Mind Mapping can unleash your creativity and creative thinking ability
Mind mapping is a term coined by Tony Buzan to describe a creative thinking process that he has made world-famous. Tony Buzan is a brilliant teacher and author of many books on creativity, learning and memory, and mind mapping is his finest contribution to the world. It is a brilliant method of putting your thoughts into a visual format that encourages and fosters the process of thinking creatively -- and it is a great study aid too. Mind mapping has it's origins in history. Leonardo da Vinci used visual mapping thinking techniques and the poet Alfred Lord Tennyson invented a creative thinking process called Nuclear Shorthand which was a forerunner to mind mapping. Tony Buzan though has refined and maximised the effectivness of the technique and given us the mind map -- an invaluable and primary tool for every creative thinker to use regularly.
How to do Mind Mapping For Creative Insights You'll need some large sheets of paper and some colored pens (or you could use one of the new highly functional mind-mapping software programs). In the centre of your paper, you note down your starting thought, key idea or creative challenge. Now, you have a choice you can either systematically explore sub-ideas or you can just let your mind freeflow and use your mindmap to keep track of the ideas as they pop into your head. I recommend you do both at different times.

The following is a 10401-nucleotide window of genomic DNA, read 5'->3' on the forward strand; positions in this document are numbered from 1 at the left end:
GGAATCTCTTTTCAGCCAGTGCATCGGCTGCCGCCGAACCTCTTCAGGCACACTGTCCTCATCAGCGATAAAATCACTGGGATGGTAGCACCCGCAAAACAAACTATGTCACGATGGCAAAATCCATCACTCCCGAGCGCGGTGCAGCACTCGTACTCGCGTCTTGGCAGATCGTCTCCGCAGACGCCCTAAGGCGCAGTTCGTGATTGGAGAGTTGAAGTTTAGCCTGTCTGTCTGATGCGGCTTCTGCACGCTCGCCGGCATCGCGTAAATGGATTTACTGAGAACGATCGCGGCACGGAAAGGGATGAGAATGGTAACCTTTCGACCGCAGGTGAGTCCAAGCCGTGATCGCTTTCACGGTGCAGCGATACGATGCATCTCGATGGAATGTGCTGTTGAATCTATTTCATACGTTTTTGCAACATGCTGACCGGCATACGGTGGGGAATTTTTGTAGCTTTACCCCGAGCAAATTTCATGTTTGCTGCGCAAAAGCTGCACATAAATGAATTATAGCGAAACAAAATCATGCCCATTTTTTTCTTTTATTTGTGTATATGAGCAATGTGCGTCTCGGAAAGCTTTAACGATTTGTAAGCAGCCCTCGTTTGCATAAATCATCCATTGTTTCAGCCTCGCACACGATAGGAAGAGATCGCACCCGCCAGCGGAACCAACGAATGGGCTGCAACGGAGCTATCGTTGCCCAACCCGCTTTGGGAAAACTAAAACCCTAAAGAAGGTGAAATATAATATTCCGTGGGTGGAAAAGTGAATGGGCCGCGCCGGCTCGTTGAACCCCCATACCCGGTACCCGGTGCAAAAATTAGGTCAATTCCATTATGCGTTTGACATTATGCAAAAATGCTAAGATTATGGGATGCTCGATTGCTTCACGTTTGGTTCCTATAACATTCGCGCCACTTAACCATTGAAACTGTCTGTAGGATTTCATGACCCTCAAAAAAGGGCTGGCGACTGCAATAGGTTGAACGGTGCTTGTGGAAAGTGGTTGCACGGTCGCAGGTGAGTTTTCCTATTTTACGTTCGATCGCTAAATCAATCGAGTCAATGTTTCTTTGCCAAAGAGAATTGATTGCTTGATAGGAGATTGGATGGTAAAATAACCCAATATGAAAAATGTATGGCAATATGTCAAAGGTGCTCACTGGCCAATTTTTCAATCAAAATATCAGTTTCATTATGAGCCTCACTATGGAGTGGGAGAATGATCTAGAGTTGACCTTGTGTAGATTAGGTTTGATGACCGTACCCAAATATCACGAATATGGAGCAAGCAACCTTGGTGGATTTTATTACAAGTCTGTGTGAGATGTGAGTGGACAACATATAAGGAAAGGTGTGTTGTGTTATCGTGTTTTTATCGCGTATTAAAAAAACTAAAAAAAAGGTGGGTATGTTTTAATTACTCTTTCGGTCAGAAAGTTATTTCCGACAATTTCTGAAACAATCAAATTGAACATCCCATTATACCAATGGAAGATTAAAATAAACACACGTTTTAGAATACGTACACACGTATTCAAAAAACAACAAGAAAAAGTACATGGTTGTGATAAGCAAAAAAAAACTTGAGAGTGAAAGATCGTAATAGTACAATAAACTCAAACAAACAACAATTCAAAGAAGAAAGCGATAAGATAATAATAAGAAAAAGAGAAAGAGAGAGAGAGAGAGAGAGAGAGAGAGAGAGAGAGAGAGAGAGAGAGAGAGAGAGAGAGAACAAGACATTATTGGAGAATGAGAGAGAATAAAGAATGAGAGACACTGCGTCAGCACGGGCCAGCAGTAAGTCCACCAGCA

The systematic approach to mind mapping involves creating branches out from your central idea, labelled with sub-ideas that relate to the central idea. So if you were mindmapping on the subject of, say, videoblogs... your central circle would say Videoblogs, then you would create branches off with sub-ideas such as Blogging Software, Video Equipment, RSS, Program Ideas, etc. This systematic approach can often end up being simply a way of creating a map of your knowledge of a subject -- but just seeing it in this format frees your mind to think creatively, laterally, dynamically on the subject.
The free flowing approach to mind mapping is almost like the classic scene of the psychologist giving his subject a free association exercise. You start with your central idea on the mind map and you see what comes to mind next and you add that to the map with a branch line from the central idea to the new idea with a circle around the new idea. If that idea sparks other thoughts, you add lines and circles from the new idea to note down the other thoughts too. If you reach a dead end, you may go back to the central idea or to any other sub-idea that has occurred to you. This is easier to practice than to describe!
While Tony Buzan encourages the use of colored pens and little drawings as well as words on the mindmap, you'll find what approach works best for you. Mind mapping is an extremely adaptable and useful too for creative thinking. You can use it on the fly or you can sit down and have a more formal session perhaps using mindmapping software. I find that with a pen and a piece of paper, I can rapidly fill a sheet of paper with dozens of ideas around a particular subject area. This is great for all kinds of uses but I find it useful for coming up with ideas for articles, books or business ventures. What will YOU use mind mapping for?